The big picture: The FCC made false claims about DDoS attacks on their website following two John Oliver pieces on net neutrality. The FCC pushed these claims to the press who published them. The FCC then cited these news articles as evidence that the DDoS attacks actually took place.

According to several emails obtained by Gizmodo this week, the FCC fabricated claims of a DDoS attack that supposedly took down their online comment system following a report by John Oliver on net neutrality. In a series of emails obtained through the Freedom of Information Act, FCC Chief Information Officer David Bray is seen pushing the DDoS claims to several members of the media in an attempt to cover up their internal technical issues.

The emails also show that the FCC made similar false claims to the media back in 2014 following John Oliver's first piece on net neutrality. Their claim of a DDoS attack in 2017 was based partly on this 2014 claim as well.

The FCC had a simple plan to make the public outrage towards their policies seem like a malicious attack. They reportedly made up claims of a DDoS attack after thousands of Americans took to their website expressing their views in support of net neutrality. The FCC then fed these claims to some members of the press who published them. The FCC then cited these press reports as proof that the DDoS attacks actually took place.

Former FCC executives, industry contractors, and members of Congress have all called the FCC out on these claims. The FCC, under Chairman Ajit Pai, has been unable or unwilling to provide proof of any such attack.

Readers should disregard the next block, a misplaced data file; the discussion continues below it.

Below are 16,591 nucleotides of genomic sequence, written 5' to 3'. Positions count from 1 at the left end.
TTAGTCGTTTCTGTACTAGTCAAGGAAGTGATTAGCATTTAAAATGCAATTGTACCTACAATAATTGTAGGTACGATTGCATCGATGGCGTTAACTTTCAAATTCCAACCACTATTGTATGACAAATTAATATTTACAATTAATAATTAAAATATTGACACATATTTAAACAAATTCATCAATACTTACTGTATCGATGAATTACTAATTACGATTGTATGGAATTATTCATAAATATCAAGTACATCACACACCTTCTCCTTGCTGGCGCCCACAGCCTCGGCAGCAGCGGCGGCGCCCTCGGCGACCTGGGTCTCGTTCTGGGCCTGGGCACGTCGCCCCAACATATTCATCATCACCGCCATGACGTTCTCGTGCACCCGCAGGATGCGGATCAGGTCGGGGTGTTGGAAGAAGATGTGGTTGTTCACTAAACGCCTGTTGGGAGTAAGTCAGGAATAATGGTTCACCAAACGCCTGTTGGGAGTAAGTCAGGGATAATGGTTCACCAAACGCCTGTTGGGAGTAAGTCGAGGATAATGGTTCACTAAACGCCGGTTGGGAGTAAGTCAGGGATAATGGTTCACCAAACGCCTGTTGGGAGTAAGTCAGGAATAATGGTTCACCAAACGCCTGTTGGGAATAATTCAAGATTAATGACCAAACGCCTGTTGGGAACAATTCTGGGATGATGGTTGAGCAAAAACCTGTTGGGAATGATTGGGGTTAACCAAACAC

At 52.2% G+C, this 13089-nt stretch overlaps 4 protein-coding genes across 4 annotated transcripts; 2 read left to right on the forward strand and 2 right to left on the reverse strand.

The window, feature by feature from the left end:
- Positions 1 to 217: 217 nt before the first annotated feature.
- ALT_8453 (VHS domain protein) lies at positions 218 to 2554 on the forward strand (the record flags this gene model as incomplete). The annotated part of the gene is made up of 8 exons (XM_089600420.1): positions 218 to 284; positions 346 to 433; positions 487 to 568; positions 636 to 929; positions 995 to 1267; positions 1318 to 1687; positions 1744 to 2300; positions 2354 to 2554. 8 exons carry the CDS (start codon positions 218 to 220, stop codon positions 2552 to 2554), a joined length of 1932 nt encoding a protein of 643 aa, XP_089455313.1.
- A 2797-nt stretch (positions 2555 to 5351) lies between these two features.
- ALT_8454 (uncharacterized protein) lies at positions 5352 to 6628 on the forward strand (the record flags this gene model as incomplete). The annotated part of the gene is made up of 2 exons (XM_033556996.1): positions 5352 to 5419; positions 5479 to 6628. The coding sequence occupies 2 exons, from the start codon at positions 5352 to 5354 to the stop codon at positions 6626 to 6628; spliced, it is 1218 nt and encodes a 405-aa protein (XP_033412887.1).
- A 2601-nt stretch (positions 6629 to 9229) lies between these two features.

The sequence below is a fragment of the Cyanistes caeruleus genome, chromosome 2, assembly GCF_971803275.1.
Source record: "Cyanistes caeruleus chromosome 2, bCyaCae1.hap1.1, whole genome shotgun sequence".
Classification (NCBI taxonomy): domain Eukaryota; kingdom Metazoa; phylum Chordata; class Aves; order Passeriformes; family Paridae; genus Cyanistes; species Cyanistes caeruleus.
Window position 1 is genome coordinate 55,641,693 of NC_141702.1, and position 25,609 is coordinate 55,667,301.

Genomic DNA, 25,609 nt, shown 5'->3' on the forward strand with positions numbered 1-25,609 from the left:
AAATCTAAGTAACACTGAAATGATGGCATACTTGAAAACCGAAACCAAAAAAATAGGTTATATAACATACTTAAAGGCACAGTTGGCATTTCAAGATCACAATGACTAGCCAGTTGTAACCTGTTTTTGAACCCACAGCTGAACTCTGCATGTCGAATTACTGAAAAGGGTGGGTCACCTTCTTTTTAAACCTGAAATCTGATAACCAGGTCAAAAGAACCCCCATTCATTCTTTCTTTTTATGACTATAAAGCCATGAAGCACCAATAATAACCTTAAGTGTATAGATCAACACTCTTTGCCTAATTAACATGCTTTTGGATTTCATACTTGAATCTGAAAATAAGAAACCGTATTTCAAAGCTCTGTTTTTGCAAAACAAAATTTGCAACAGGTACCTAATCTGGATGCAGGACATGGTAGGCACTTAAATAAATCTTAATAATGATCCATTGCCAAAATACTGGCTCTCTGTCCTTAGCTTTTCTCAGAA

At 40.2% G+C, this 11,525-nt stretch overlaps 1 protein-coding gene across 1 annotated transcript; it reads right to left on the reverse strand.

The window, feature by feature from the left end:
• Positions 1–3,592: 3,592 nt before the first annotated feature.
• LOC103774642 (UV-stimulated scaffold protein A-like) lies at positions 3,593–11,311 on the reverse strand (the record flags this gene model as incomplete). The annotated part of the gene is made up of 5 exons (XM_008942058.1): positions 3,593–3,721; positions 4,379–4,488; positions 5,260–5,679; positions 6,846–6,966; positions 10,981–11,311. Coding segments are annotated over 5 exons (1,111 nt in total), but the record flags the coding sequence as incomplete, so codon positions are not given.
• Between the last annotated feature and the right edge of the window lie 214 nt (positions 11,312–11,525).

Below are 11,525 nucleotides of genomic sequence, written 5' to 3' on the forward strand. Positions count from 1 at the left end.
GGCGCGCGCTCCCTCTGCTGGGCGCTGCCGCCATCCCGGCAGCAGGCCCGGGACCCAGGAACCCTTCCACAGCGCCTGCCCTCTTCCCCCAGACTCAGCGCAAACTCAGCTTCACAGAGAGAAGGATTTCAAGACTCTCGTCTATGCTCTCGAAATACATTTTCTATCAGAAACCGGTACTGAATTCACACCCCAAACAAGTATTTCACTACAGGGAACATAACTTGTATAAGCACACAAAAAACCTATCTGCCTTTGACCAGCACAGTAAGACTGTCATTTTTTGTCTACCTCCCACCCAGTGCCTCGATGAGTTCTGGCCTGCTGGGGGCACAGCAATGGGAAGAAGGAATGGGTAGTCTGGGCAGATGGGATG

Bray responded to the Gizmodo article in a blog post where he maintains the attack did happen, but still does not provide any evidence backing up those claims.

US Representative Frank Pallone Jr. (D- NJ) was "disturbed by press reports that demonstrate a concerted effort by FCC employees to mislead the public in the lead-up to its vote to repeal net neutrality" and is calling on Chairman Pai to "ensure the FCC fully cooperates with GAO's investigation so the American people can finally get a full accounting as to what happened in advance of the agency stripping away critical net neutrality protections."

The investigation continues as Pai and the FCC remain under scrutiny for the millions of fake comments on their website supporting net neutrality. Removing these fake comments showed 98.5% of people opposed the repeal of net neutrality legislation. The FCC Inspector General is also investigating Pai for possible corruption relating to Sinclair Broadcast Group.